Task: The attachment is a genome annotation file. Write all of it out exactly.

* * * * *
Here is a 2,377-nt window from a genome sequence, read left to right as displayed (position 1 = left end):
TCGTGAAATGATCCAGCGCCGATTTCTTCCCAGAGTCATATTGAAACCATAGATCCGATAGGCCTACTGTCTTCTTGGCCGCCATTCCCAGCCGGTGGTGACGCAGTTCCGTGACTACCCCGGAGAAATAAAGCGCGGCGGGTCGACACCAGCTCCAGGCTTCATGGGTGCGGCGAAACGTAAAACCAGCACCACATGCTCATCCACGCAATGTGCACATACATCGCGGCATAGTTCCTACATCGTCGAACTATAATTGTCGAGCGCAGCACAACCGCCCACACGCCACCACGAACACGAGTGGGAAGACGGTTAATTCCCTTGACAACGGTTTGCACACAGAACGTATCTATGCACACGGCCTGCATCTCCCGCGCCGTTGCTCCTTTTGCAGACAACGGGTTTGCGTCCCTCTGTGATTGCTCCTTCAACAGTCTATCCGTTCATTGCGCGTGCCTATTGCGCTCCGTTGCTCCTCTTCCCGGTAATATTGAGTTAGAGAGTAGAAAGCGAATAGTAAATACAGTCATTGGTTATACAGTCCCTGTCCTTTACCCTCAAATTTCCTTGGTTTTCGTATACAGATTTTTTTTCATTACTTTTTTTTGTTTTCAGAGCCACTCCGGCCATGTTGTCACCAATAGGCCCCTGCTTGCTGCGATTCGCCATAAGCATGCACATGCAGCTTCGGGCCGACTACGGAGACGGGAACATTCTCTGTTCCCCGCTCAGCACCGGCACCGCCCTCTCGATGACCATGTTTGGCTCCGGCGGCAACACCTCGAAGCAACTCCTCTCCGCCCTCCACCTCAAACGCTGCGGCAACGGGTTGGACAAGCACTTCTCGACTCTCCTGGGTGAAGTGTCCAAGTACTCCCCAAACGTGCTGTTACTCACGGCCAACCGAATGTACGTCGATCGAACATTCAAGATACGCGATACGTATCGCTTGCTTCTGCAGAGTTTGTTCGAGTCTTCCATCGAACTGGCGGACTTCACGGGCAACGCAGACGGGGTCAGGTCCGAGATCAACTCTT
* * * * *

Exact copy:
Here is a 2,377-nt window from a genome sequence, read left to right as displayed (position 1 = left end):
TCGTGAAATGATCCAGCGCCGATTTCTTCCCAGAGTCATATTGAAACCATAGATCCGATAGGCCTACTGTCTTCTTGGCCGCCATTCCCAGCCGGTGGTGACGCAGTTCCGTGACTACCCCGGAGAAATAAAGCGCGGCGGGTCGACACCAGCTCCAGGCTTCATGGGTGCGGCGAAACGTAAAACCAGCACCACATGCTCATCCACGCAATGTGCACATACATCGCGGCATAGTTCCTACATCGTCGAACTATAATTGTCGAGCGCAGCACAACCGCCCACACGCCACCACGAACACGAGTGGGAAGACGGTTAATTCCCTTGACAACGGTTTGCACACAGAACGTATCTATGCACACGGCCTGCATCTCCCGCGCCGTTGCTCCTTTTGCAGACAACGGGTTTGCGTCCCTCTGTGATTGCTCCTTCAACAGTCTATCCGTTCATTGCGCGTGCCTATTGCGCTCCGTTGCTCCTCTTCCCGGTAATATTGAGTTAGAGAGTAGAAAGCGAATAGTAAATACAGTCATTGGTTATACAGTCCCTGTCCTTTACCCTCAAATTTCCTTGGTTTTCGTATACAGATTTTTTTTCATTACTTTTTTTTGTTTTCAGAGCCACTCCGGCCATGTTGTCACCAATAGGCCCCTGCTTGCTGCGATTCGCCATAAGCATGCACATGCAGCTTCGGGCCGACTACGGAGACGGGAACATTCTCTGTTCCCCGCTCAGCACCGGCACCGCCCTCTCGATGACCATGTTTGGCTCCGGCGGCAACACCTCGAAGCAACTCCTCTCCGCCCTCCACCTCAAACGCTGCGGCAACGGGTTGGACAAGCACTTCTCGACTCTCCTGGGTGAAGTGTCCAAGTACTCCCCAAACGTGCTGTTACTCACGGCCAACCGAATGTACGTCGATCGAACATTCAAGATACGCGATACGTATCGCTTGCTTCTGCAGAGTTTGTTCGAGTCTTCCATCGAACTGGCGGACTTCACGGGCAACGCAGACGGGGTCAGGTCCGAGATCAACTCTT